The Atlantic

‘A Convenient Life and a Good Life May Not Be the Same Thing’

Margrethe Vestager, Europe’s top antitrust regulator, hasn’t been able to take down Big Tech—but she has a theory of how to tame it.
Source: Francois Lenoir / Reuters

The election of Donald Trump, and the Cambridge Analytica scandal that followed, set in motion what some have called the tech-lash—a bout of intense skepticism directed toward Silicon Valley. But long before it became fashionable to jeer Mark Zuckerberg, there was the Danish regulator, Margrethe Vestager. As the European commissioner of competition, a post she has held since 2014, she has fined Google billions for its bullying behavior toward rivals. Her investigations have shut down tax-avoidance schemes deployed by the likes of Apple and Amazon—and forced those companies to pay massive sums. Vestager is arguably the most important technocrat of the century.

This October she will leave her post—and there’s been talk of her ascending to an even more powerful position within European politics. But even Vestager concedes that her work has done little to diminish the power of Big Tech. Despite her efforts, 19 out of 20 European search-engine queries are still typed into Google. Based on her long experience tussling with these corporations, though, she has acquired a strong theory of how they can be tamed.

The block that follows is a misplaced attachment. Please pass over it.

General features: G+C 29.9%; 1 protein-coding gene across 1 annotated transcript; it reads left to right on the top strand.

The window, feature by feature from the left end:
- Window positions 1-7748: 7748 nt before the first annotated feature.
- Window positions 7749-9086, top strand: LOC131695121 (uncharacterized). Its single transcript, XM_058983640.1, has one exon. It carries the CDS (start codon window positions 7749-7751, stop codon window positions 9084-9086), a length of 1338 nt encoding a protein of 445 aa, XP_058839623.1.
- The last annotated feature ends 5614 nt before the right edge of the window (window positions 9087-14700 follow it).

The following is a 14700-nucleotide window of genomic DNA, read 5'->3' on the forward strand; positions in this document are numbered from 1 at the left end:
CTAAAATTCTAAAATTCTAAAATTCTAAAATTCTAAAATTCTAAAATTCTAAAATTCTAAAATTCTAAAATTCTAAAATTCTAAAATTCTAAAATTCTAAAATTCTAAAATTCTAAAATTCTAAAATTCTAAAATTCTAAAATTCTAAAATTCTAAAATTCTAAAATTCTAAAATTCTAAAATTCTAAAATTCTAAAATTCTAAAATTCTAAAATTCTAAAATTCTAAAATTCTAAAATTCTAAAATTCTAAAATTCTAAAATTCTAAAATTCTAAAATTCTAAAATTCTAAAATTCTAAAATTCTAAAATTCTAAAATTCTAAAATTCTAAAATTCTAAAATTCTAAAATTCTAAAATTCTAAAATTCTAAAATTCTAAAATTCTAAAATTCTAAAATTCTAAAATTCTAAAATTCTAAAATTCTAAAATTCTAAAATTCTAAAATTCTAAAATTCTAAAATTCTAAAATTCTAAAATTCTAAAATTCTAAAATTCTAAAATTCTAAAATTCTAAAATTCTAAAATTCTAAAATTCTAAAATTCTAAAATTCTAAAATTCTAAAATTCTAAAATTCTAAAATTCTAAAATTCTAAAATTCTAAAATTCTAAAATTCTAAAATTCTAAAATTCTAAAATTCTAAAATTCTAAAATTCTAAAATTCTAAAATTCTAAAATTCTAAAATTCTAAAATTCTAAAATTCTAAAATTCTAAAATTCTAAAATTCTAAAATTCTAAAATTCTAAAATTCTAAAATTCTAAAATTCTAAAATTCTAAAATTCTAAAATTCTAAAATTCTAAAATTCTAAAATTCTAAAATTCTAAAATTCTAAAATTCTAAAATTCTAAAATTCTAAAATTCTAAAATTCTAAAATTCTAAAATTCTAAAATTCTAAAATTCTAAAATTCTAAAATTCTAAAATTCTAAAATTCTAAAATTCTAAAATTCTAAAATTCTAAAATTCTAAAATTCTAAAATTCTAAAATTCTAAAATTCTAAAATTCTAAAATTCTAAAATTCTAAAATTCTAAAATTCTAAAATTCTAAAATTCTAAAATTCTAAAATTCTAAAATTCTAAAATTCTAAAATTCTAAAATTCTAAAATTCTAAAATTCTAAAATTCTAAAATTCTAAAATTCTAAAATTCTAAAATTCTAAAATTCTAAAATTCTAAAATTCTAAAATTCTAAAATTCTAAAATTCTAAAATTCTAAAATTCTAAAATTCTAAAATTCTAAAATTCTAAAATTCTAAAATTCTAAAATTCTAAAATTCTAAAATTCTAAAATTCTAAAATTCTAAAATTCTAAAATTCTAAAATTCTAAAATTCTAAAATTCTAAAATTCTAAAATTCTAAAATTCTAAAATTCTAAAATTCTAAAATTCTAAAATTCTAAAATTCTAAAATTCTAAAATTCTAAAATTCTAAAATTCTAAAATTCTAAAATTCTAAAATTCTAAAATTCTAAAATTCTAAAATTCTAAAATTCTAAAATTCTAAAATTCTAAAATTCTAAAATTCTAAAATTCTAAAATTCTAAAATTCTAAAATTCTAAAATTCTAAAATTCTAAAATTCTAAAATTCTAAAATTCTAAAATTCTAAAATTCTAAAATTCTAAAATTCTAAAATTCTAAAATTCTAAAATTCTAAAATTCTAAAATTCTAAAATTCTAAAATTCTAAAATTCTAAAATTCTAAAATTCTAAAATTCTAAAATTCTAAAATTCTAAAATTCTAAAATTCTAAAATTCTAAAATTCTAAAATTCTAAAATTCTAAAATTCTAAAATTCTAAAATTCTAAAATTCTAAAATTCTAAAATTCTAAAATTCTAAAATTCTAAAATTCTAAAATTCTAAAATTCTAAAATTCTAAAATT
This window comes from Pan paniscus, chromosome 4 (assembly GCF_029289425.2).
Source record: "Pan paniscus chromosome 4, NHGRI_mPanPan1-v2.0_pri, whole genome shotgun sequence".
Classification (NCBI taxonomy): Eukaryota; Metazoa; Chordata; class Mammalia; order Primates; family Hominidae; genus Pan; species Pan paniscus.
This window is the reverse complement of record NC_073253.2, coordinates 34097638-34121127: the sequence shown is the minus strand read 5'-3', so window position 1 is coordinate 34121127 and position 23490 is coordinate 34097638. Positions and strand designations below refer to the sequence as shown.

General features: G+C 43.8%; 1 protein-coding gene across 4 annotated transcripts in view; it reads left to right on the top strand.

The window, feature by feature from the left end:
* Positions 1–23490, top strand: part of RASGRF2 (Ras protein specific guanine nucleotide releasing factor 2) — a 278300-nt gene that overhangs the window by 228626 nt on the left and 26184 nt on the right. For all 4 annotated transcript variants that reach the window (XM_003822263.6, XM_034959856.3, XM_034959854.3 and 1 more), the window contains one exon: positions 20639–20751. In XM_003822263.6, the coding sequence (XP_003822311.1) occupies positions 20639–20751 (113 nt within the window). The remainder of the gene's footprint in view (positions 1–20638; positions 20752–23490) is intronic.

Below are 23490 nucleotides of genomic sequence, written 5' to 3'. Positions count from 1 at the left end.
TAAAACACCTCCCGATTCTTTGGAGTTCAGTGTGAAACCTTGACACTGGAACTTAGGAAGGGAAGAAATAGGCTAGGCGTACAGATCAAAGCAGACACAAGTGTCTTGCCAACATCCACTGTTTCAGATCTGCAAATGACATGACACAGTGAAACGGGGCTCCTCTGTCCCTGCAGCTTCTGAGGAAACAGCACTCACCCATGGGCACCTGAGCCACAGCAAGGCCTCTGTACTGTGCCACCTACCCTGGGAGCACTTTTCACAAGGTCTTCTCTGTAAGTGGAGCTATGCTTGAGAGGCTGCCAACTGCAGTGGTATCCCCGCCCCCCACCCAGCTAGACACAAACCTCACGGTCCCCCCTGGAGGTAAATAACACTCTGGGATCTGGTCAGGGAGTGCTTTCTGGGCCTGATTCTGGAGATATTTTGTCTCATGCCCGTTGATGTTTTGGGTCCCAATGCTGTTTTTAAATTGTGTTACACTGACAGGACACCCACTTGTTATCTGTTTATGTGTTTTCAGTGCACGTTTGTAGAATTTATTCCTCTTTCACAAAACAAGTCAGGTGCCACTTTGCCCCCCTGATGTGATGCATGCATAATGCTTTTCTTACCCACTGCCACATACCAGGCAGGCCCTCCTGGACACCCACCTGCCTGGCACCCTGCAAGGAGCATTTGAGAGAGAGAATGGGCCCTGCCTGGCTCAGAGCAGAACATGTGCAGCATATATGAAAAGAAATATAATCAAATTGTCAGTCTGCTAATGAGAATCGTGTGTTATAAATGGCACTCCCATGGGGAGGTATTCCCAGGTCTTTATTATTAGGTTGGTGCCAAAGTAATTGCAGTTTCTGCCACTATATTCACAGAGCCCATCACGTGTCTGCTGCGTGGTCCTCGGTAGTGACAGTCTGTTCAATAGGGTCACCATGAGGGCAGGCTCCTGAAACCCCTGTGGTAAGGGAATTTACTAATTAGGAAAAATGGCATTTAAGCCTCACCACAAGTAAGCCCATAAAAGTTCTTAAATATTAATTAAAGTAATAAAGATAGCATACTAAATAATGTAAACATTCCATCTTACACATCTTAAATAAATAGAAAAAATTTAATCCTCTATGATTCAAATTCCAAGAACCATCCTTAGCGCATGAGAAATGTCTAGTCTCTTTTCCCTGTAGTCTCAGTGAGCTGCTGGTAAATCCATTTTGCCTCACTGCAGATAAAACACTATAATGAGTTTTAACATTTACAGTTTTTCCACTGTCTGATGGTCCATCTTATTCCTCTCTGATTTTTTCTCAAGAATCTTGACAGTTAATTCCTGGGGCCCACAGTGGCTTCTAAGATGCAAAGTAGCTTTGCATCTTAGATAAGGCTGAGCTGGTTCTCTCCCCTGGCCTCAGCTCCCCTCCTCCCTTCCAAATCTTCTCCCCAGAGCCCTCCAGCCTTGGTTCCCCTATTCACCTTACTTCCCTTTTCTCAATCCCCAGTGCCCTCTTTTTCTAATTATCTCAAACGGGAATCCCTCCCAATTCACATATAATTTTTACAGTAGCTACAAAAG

Vestager is a figure of media fascination. She inspired the Danish television show Borgen. In interviews, she often knits while fielding questions with wry wit. Last week she visited Washington, and we spent an hour talking in her hotel suite. Her knitting needle didn’t make an appearance. We discussed the power of Big Tech, the future of capitalism, and the perils facing the European Union. I condensed our conversation and edited it for clarity.

What about the trajectory

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